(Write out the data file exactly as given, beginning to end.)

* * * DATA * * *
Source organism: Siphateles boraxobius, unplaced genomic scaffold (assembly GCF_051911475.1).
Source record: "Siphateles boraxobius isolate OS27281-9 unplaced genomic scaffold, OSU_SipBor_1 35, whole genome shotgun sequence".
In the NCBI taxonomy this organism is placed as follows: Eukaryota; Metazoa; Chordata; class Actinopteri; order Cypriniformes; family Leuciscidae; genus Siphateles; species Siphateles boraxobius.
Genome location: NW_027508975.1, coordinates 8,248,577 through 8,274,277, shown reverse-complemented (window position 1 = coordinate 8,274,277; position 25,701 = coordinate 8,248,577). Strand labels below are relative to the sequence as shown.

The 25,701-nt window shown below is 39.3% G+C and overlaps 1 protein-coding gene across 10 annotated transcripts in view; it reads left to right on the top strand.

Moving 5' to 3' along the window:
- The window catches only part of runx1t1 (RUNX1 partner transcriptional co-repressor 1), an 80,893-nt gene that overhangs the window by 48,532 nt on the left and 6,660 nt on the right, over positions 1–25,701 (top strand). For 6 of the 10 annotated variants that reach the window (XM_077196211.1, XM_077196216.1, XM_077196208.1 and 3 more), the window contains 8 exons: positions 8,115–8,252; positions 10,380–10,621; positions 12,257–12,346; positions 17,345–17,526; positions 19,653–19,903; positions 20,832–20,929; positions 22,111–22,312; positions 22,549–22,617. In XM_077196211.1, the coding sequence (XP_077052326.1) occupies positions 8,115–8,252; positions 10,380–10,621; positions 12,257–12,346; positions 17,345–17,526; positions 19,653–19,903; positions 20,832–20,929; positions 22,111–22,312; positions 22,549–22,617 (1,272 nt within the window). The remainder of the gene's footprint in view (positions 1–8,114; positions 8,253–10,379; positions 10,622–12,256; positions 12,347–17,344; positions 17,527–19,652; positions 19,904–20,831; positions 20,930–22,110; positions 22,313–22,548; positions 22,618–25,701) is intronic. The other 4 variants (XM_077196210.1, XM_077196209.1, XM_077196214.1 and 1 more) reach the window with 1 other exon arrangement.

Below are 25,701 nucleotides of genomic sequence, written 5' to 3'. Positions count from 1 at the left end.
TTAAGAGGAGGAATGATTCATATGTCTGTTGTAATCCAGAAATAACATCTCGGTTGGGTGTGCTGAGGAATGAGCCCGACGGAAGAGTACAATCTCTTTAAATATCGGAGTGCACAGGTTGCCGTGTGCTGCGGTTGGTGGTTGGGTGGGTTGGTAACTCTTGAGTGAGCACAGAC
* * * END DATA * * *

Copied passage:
Source organism: Siphateles boraxobius, unplaced genomic scaffold (assembly GCF_051911475.1).
Source record: "Siphateles boraxobius isolate OS27281-9 unplaced genomic scaffold, OSU_SipBor_1 35, whole genome shotgun sequence".
In the NCBI taxonomy this organism is placed as follows: Eukaryota; Metazoa; Chordata; class Actinopteri; order Cypriniformes; family Leuciscidae; genus Siphateles; species Siphateles boraxobius.
Genome location: NW_027508975.1, coordinates 8,248,577 through 8,274,277, shown reverse-complemented (window position 1 = coordinate 8,274,277; position 25,701 = coordinate 8,248,577). Strand labels below are relative to the sequence as shown.

The 25,701-nt window shown below is 39.3% G+C and overlaps 1 protein-coding gene across 10 annotated transcripts in view; it reads left to right on the top strand.

Moving 5' to 3' along the window:
- The window catches only part of runx1t1 (RUNX1 partner transcriptional co-repressor 1), an 80,893-nt gene that overhangs the window by 48,532 nt on the left and 6,660 nt on the right, over positions 1–25,701 (top strand). For 6 of the 10 annotated variants that reach the window (XM_077196211.1, XM_077196216.1, XM_077196208.1 and 3 more), the window contains 8 exons: positions 8,115–8,252; positions 10,380–10,621; positions 12,257–12,346; positions 17,345–17,526; positions 19,653–19,903; positions 20,832–20,929; positions 22,111–22,312; positions 22,549–22,617. In XM_077196211.1, the coding sequence (XP_077052326.1) occupies positions 8,115–8,252; positions 10,380–10,621; positions 12,257–12,346; positions 17,345–17,526; positions 19,653–19,903; positions 20,832–20,929; positions 22,111–22,312; positions 22,549–22,617 (1,272 nt within the window). The remainder of the gene's footprint in view (positions 1–8,114; positions 8,253–10,379; positions 10,622–12,256; positions 12,347–17,344; positions 17,527–19,652; positions 19,904–20,831; positions 20,930–22,110; positions 22,313–22,548; positions 22,618–25,701) is intronic. The other 4 variants (XM_077196210.1, XM_077196209.1, XM_077196214.1 and 1 more) reach the window with 1 other exon arrangement.

Below are 25,701 nucleotides of genomic sequence, written 5' to 3'. Positions count from 1 at the left end.
TTAAGAGGAGGAATGATTCATATGTCTGTTGTAATCCAGAAATAACATCTCGGTTGGGTGTGCTGAGGAATGAGCCCGACGGAAGAGTACAATCTCTTTAAATATCGGAGTGCACAGGTTGCCGTGTGCTGCGGTTGGTGGTTGGGTGGGTTGGTAACTCTTGAGTGAGCACAGAC